In the hustle and bustle of today’s world, you don’t want to add one more thing to your list that your has to understand. A journey through your website should slow and take a natural course. Celebrate success with animations that mark progress. For instance, successful submission animated with a reactive button, progress indication with an interactive status bar or prevent user from questioning their own activity with the help of a tiny appealing animation assigned to show only when the user performs a certain activity.

3. Provide a Focal Point

When you click on a webpage your screen is filled with images and content left right and center. Overwhelmed by the instant bombardment of images and content users stray from the actual point. To help establish a focal point and get each point across smoothly, animation can be used in various styles to keep every point separate and let the user interact with them individually. Make sure to control the focus with your subtle animations.

One example, would be to create an animated menu with GIF playing on rollover. It would remain static until someone rolls over it with their cursor. It’s a fun way to limit the focus of your viewer to exactly where it needs to be. Rollover removes distraction and gains the viewers undivided attention.

4. Direct the User

Let your animations do the talking. The animation should guide give direction as the visitor navigates between pages or even elements. Make sure there is clarity between the user’s own action and the result of that action. Creating useful resultant actions can lessen confusion and add volumes to their navigation experience. 

5. Minimize Visual Noise

Decorating a website is important but futile imagery can become noisy and distracting. You want to carefully side-step the transition into cluttering up your space. Designers like to use prominent visuals that blend into the website but draw enough attention to sell the product. It is important to emphasize your product its features and purpose.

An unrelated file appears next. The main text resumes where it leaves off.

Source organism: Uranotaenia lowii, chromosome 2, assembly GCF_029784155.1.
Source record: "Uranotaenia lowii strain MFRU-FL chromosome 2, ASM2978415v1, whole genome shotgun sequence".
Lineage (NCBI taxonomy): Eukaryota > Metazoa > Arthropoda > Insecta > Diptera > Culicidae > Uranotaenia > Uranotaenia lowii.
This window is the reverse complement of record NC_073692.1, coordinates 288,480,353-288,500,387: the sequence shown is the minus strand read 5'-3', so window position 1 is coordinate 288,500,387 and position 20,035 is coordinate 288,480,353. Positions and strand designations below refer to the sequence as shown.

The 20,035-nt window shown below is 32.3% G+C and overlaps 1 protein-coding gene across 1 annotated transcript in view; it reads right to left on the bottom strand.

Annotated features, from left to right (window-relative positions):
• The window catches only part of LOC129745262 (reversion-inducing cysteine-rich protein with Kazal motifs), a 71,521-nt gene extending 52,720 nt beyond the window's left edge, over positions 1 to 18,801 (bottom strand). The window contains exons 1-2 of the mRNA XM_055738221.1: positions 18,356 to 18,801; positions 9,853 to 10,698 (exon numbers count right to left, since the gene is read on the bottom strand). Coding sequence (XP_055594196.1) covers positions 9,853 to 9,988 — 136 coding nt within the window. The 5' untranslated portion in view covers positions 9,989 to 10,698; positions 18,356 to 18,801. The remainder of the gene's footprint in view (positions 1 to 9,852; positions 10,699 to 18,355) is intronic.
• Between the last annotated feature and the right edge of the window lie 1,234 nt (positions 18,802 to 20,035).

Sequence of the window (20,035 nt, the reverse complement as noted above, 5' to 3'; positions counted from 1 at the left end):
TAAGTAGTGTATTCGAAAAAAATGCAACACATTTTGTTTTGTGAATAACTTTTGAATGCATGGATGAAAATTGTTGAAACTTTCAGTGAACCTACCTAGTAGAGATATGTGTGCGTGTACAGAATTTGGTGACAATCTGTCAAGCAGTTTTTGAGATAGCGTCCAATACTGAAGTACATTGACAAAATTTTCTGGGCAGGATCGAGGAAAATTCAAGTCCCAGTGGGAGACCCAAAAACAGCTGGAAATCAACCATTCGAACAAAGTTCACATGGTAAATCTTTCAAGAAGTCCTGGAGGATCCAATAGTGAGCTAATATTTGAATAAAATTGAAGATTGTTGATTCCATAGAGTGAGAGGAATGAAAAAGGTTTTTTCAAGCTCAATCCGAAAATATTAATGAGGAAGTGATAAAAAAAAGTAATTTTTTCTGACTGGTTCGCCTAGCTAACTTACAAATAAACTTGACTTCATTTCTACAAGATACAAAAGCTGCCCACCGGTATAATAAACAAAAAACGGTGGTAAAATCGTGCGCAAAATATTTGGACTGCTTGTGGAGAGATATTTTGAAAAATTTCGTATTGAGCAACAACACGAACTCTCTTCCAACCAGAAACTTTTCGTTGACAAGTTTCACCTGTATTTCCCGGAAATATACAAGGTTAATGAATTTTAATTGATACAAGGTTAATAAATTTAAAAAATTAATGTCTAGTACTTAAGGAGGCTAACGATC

6. Express Personality

Using images with real people is a friendly way of showing that it’s not all automated. The warmth and comfort of knowing that there is still a human behind everything is an emotion worth feeling. 

Images and interactive animations also have the ability to evoke emotions. They can affect the emotional side of one’s brain, especially the stories captured by a click of the camera. Seeing other people triggers connections between the visitor and the people they see enjoying your products. Photography can be used to foster and build trust with your visitors, and once the convert, buyers.

7. Above the Fold Positioning

Useless scrolling to get to the point causes many dissatisfied visitors. Reduce the dissatisfactionby keeping the interactive image above the fold. The visitor should be able to identify priority goods once they visit.

GIFs and PNGs are easy to use and, now you know, can provide detail while preserving functionality so that you are just throwing around useless visuals and movement. Add a little something to your web design and all UX to improve on its own.

Author Bio:

Asad Mazhar

I’m a web developer, software engineer, and project manager with experience of 3 years. My interests range from technology to design. I am also interested in web development, gaming, and travel.